John Newman Seeks the Emotionally Charged in Wild Sculptures and Drawings
Installation view of “Works by John Newman,” 2015. Image courtesy of FRED.GIAMPIETRO Gallery.

Installation view of “Works by John Newman,” 2015. Image courtesy of FRED.GIAMPIETRO Gallery.

The artist once explained that his interest lies in creating “emotionally charged forms,” rather than realistic, narrative-driven work. While he’s better known for his sculptures, Newman also presents several drawings in the show, and his work in two dimensions is equally charged. Saturated with color, and rendered deftly with chalk, pencil, and marker, the works on paper  demonstrate his firm understanding of the contours of three-dimensional forms, and his ability to translate them onto a two-dimensional surface. Although they are abstract, like his sculptures, certain works seem to have real-life references, like a pear in Drawing for a Sculpture (2010). The same is true for Untitled (2008), a more intricate and confounding composition of blue, orange, and yellow, in which a form resembling a mitochondria is wrapped in black thread and punctured by a safety pin.
A similarly surrealist merging of abstract shapes and recognizable objects can be found in Newman’s recent sculptures. In Lavender and Underneath The Big Umbrella (2014), a wooden pedestal supports a pale purple piece of material, a sail of sorts that billows outward in several directions and is pierced by an unidentifiable metal object. The hybrid form inspires curiosity: Is it a newfangled contraption, or an umbrella gone awry? Newman’s titles certainly help shape the way we view the work.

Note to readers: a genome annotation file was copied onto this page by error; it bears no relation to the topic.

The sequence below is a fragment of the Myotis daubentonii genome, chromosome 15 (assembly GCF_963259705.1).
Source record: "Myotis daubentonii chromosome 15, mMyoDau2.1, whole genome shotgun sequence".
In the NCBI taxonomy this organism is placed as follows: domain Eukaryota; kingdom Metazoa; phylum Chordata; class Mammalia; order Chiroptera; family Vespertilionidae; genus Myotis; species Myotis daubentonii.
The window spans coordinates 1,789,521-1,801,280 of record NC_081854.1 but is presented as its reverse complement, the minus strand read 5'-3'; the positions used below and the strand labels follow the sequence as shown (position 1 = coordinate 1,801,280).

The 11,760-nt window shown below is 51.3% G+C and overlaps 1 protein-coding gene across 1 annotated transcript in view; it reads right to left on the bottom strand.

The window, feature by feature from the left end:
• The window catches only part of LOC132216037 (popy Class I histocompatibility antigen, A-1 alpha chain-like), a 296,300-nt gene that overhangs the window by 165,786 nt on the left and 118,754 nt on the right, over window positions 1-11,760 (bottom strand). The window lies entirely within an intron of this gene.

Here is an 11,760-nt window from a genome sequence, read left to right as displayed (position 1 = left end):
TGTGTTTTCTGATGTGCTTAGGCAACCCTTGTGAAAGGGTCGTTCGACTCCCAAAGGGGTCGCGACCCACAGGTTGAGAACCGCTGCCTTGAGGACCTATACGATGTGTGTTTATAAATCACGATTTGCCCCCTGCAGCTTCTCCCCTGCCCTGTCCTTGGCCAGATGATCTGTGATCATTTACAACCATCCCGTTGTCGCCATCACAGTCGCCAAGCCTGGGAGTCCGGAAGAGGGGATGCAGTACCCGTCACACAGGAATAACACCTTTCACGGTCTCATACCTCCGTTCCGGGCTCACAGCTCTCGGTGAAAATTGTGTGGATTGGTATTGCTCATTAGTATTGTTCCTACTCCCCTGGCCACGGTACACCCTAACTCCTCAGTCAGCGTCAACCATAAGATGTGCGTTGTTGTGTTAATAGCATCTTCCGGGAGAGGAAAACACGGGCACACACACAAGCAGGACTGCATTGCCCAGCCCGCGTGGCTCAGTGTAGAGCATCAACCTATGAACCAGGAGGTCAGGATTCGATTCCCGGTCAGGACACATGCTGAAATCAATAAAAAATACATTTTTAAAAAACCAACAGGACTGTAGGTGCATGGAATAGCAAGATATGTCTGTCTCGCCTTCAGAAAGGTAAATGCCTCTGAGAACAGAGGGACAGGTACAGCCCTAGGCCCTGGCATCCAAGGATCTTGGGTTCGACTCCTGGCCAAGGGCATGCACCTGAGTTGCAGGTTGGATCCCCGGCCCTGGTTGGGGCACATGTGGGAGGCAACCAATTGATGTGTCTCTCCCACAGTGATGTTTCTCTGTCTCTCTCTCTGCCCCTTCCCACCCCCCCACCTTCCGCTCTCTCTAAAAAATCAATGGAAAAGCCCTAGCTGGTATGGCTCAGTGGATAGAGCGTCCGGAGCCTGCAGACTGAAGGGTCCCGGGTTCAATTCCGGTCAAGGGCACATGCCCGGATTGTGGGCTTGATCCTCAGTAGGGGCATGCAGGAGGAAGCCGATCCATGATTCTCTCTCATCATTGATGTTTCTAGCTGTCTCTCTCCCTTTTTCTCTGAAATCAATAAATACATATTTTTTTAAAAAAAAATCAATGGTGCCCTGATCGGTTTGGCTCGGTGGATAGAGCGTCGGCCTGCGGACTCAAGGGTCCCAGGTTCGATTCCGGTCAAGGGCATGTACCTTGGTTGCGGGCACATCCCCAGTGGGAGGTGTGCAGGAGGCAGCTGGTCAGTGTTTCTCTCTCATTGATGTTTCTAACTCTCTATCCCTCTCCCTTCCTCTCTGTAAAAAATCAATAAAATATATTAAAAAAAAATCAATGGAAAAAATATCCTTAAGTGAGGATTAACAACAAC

While some works are vaguely corporeal, Celadon Green with a Broad Brush (2014) is perhaps the most suggestive piece on display, thanks largely to its ponytail of bristly grey hair that spews out of a round wooden spout. Fabricated from galvanized wire, cast lucite, papier maché, resin, acrylic paint, and computer generated and milled spalted marble, the piece is a mélange of materials and ideas. The bristles could be a paintbrush, but the overall form has a nautical feel, balancing natural and manmade, like a shell or an object that would sit well on the deck of a boat. It looks like it might have a function, and yet it clearly doesn’t, which is all the more satisfying. Like many of his works, it morphs as the viewer circles it—becoming more animated, more anthropomorphic, and like the rest of Newman’s work, indisputably more baffling.

Works by John Newman” is on view at FRED.GIAMPIETRO Gallery, New Haven, Connecticut, Sep. 12–Oct 17, 2015.